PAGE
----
Antonio da Correggio

Antonio da Correggio
Born 1489
Correggio, Italy
Died Mar. 5, 1534
Correggio, Italy
Nationality Italian
Movement High Renaissance
Field Fresco, Painting
Works Camera della Badessa
Jupiter and Io
Assumption of the Virgin

Let us go back 500 years in time and examine art that has survived the centuries and continues to elicit a powerful emotional response today – the works of Antonio da Correggio, the Italian painter who is considered the premier artist of the Parma school.

Most commonly known as Correggio, Antonio da Correggio was born in Correggio, Italy, three years before Columbus landed in the Americas in 1492. His life was relatively short. He died in 1534 at just 45 years of age, but the art he left behind was of enormous influence on later generations.

Powerful Eclectic Style

The work of Correggio is often described as erotic, vigorous, sensual, dynamic and dramatic. He excelled at bringing mythological subjects to life, such as his depiction of Ganyemede being abducted by an eagle, completed in 1531. His art may have been one of the primary drivers behind the later development of the Baroque style, but even more amazing, his work foreshadowed the emergence of the Rococo style which dominated the 18th Century 300 years after his death.

A Melancholy Man

Like many artists from a more distant past, the details of his early life are unclear. He was the son of a merchant and his family was large and poor. This may explain why he was generally known to be a depressive loner. Some historians have described Correggio as “introverted” and “mysterious.”

It is unknown if he trained under another established artist – though some believe he may have worked with Francesco Bianchi Ferrara of Modena. If he did, it was only for a year or two.

Highly Innovative

Although it is uncertain if he received formal art instruction or not, he was definitely influenced by other artists, evidence of this is apparent in his work. He also knew the great artists Andrea Mantegna, Lorenzo Costa,  and Francesco Francia.

It is almost certain he had a considerable reputation and gained respect in the artistic community, as evidenced by his commission to create three works of art for church of Sant’Andrea in Mantu. These were “tondos’ which are circular pieces of art. His first major commission came in 1519 to paint the ceiling of the convent of St. Paul in Parma, Italy.

Correggio married Girolama Francesca di Braghetis in 1516. They had a son, Pomponio Allegri, who also became a painter but never had the same skill and fame of his father. After completing the St. Paul convent commission, Correggio remained in Parma for most of the rest of his life, living and working at his craft.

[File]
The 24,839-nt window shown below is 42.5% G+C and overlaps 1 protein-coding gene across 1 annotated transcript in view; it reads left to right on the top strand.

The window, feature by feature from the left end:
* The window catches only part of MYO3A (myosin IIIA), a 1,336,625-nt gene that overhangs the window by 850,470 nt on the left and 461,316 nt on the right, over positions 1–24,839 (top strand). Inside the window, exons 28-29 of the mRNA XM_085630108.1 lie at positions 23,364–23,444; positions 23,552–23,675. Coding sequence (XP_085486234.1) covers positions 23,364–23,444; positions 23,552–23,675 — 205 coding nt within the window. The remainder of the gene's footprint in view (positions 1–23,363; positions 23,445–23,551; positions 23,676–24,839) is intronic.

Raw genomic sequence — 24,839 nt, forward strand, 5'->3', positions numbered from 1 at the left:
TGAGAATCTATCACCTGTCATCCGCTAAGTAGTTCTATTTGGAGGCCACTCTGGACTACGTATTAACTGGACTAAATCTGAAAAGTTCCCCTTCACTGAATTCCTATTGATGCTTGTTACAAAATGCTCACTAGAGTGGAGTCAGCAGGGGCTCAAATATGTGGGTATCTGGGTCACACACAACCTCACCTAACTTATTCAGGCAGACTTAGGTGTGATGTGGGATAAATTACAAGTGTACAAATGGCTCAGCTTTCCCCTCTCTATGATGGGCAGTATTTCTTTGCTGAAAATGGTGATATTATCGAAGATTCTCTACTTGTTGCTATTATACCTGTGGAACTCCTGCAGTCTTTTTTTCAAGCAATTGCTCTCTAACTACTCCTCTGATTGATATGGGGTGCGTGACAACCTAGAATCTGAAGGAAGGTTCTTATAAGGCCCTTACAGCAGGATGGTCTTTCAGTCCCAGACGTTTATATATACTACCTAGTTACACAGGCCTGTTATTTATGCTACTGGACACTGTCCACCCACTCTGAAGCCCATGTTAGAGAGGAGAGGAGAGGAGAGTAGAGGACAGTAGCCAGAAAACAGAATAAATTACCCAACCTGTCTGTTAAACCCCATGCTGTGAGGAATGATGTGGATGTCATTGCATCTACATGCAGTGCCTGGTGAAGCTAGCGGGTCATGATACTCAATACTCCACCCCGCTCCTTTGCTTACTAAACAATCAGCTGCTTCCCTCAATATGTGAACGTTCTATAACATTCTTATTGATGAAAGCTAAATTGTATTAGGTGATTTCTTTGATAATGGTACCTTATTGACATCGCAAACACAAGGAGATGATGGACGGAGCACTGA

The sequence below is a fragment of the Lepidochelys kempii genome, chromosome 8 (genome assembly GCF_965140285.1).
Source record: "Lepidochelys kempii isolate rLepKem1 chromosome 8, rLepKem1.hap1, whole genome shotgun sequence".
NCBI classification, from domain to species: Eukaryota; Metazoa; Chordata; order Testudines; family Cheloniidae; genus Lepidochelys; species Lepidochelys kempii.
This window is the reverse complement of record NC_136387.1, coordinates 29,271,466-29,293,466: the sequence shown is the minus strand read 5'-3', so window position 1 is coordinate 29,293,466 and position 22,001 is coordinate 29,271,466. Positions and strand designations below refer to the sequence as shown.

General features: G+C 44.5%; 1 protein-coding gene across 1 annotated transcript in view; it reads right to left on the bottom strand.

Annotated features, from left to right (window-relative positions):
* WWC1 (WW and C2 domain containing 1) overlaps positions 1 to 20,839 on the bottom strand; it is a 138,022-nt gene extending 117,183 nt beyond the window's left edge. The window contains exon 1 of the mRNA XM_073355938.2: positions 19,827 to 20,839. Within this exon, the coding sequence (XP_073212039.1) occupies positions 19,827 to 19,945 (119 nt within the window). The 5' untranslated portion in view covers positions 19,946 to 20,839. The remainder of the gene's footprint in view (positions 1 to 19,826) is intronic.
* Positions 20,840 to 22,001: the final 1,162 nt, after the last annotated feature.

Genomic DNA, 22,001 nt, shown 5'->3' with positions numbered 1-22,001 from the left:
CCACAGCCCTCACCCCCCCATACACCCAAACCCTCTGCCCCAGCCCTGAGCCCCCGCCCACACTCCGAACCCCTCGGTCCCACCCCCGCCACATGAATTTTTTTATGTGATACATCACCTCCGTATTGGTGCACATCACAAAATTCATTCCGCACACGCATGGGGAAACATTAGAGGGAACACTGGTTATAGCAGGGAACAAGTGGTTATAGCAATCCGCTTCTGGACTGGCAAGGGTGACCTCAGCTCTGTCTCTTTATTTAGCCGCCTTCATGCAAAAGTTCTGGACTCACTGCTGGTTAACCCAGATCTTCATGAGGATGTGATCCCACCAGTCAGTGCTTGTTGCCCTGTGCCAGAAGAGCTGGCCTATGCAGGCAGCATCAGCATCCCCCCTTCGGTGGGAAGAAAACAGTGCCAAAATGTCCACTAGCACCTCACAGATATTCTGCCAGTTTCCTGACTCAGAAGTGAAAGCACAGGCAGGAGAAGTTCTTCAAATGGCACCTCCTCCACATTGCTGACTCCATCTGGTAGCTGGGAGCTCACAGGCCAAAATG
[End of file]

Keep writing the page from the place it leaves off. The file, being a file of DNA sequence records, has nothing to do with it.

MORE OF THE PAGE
Defies Categorization

Correggio is among the most difficult of artists to pin down in terms of style. His works were wide ranging and eclectic. Like many great artists, Correggio did not adopt one style, or subscribe to a particular school of art theory, he went his own way and blazed a stylistic path for those who followed.

Correggio often liked to experiment with illusions. He was not adverse to replacing natural spaces with a kind of self-invented imaginary reality. Because of this, he is sometimes considered the “grandfather” of Mannerism, and also presaged the Baroque school.

His most important contribution to High Renaissance art is The Mystic Marriage of St. Catherine, completed in 1527. It is believed that this work was influenced by Leonardo da Vinci.

Greatest Works

One of his most highly regarded works is Jupiter and Io, an erotically charged depiction of the goddess Io being seduced by Jupiter, the Roman equivalent of Zeus. In this depiction, Io is nude with her back to us. Jupiter is rendered as a barely distinguishable cloudy figure, whom nevertheless clearly appears to be grasping her around the waste and kissing her face. It was completed in 1531.

Like many artists of his day and region, many of Correggio’s paintings were of Biblical scenes, however he really excelled with mythological depictions of Greek and Roman antiquity.

In 2008 the Galleria Borghese in Rome exhibited works of Correggio. Art historians associated with the Borghese called Correggio one of the three artists who made up the “Renaissance Triad.” The other two are Michelangelo and Raphael. Deserving to be in this luminous company, Correggio can easily be placed among the greatest artists in all of history.

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